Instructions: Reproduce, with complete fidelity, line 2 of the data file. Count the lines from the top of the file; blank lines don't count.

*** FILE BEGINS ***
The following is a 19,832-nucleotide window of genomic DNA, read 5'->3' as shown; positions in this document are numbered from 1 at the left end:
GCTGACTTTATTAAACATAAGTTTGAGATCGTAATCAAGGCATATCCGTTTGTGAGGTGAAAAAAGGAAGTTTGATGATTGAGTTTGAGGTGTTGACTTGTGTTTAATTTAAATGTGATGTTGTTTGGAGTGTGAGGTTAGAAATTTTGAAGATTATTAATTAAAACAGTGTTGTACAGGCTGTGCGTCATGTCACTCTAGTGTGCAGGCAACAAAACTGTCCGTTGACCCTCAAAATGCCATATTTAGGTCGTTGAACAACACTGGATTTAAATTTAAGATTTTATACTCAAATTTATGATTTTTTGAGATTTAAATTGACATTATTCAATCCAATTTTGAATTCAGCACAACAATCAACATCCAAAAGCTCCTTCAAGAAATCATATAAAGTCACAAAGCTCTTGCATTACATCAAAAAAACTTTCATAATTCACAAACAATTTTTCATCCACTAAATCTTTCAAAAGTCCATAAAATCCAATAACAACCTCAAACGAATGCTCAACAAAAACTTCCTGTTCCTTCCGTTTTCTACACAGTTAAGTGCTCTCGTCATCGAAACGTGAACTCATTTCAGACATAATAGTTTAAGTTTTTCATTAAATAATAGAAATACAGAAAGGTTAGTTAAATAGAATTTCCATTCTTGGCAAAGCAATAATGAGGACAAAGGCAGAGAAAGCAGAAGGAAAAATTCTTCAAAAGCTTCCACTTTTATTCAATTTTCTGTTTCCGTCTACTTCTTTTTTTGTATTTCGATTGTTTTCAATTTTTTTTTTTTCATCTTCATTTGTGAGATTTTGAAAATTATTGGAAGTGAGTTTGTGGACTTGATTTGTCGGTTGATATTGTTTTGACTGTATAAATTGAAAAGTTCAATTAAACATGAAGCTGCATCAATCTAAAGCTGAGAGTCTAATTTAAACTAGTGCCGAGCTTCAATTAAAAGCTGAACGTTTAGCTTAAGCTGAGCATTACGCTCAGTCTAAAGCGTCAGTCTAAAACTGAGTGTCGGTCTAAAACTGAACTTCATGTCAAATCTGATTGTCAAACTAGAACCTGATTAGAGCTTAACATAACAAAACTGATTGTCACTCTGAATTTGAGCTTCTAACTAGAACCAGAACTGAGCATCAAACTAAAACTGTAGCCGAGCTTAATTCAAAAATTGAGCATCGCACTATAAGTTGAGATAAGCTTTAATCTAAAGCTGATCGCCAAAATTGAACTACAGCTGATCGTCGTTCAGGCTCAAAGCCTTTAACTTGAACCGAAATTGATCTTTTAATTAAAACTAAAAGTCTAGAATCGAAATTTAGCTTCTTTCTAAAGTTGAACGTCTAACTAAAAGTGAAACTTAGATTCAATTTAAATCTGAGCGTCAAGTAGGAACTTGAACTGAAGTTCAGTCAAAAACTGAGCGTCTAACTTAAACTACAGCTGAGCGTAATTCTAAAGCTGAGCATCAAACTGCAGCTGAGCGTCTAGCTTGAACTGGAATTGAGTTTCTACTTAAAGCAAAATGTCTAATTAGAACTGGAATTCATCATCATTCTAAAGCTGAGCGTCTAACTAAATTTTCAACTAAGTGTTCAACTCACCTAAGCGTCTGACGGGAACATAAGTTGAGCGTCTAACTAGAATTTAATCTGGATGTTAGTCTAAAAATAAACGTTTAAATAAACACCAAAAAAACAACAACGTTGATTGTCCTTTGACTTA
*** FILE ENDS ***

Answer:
GCTGACTTTATTAAACATAAGTTTGAGATCGTAATCAAGGCATATCCGTTTGTGAGGTGAAAAAAGGAAGTTTGATGATTGAGTTTGAGGTGTTGACTTGTGTTTAATTTAAATGTGATGTTGTTTGGAGTGTGAGGTTAGAAATTTTGAAGATTATTAATTAAAACAGTGTTGTACAGGCTGTGCGTCATGTCACTCTAGTGTGCAGGCAACAAAACTGTCCGTTGACCCTCAAAATGCCATATTTAGGTCGTTGAACAACACTGGATTTAAATTTAAGATTTTATACTCAAATTTATGATTTTTTGAGATTTAAATTGACATTATTCAATCCAATTTTGAATTCAGCACAACAATCAACATCCAAAAGCTCCTTCAAGAAATCATATAAAGTCACAAAGCTCTTGCATTACATCAAAAAAACTTTCATAATTCACAAACAATTTTTCATCCACTAAATCTTTCAAAAGTCCATAAAATCCAATAACAACCTCAAACGAATGCTCAACAAAAACTTCCTGTTCCTTCCGTTTTCTACACAGTTAAGTGCTCTCGTCATCGAAACGTGAACTCATTTCAGACATAATAGTTTAAGTTTTTCATTAAATAATAGAAATACAGAAAGGTTAGTTAAATAGAATTTCCATTCTTGGCAAAGCAATAATGAGGACAAAGGCAGAGAAAGCAGAAGGAAAAATTCTTCAAAAGCTTCCACTTTTATTCAATTTTCTGTTTCCGTCTACTTCTTTTTTTGTATTTCGATTGTTTTCAATTTTTTTTTTTTCATCTTCATTTGTGAGATTTTGAAAATTATTGGAAGTGAGTTTGTGGACTTGATTTGTCGGTTGATATTGTTTTGACTGTATAAATTGAAAAGTTCAATTAAACATGAAGCTGCATCAATCTAAAGCTGAGAGTCTAATTTAAACTAGTGCCGAGCTTCAATTAAAAGCTGAACGTTTAGCTTAAGCTGAGCATTACGCTCAGTCTAAAGCGTCAGTCTAAAACTGAGTGTCGGTCTAAAACTGAACTTCATGTCAAATCTGATTGTCAAACTAGAACCTGATTAGAGCTTAACATAACAAAACTGATTGTCACTCTGAATTTGAGCTTCTAACTAGAACCAGAACTGAGCATCAAACTAAAACTGTAGCCGAGCTTAATTCAAAAATTGAGCATCGCACTATAAGTTGAGATAAGCTTTAATCTAAAGCTGATCGCCAAAATTGAACTACAGCTGATCGTCGTTCAGGCTCAAAGCCTTTAACTTGAACCGAAATTGATCTTTTAATTAAAACTAAAAGTCTAGAATCGAAATTTAGCTTCTTTCTAAAGTTGAACGTCTAACTAAAAGTGAAACTTAGATTCAATTTAAATCTGAGCGTCAAGTAGGAACTTGAACTGAAGTTCAGTCAAAAACTGAGCGTCTAACTTAAACTACAGCTGAGCGTAATTCTAAAGCTGAGCATCAAACTGCAGCTGAGCGTCTAGCTTGAACTGGAATTGAGTTTCTACTTAAAGCAAAATGTCTAATTAGAACTGGAATTCATCATCATTCTAAAGCTGAGCGTCTAACTAAATTTTCAACTAAGTGTTCAACTCACCTAAGCGTCTGACGGGAACATAAGTTGAGCGTCTAACTAGAATTTAATCTGGATGTTAGTCTAAAAATAAACGTTTAAATAAACACCAAAAAAACAACAACGTTGATTGTCCTTTGACTTA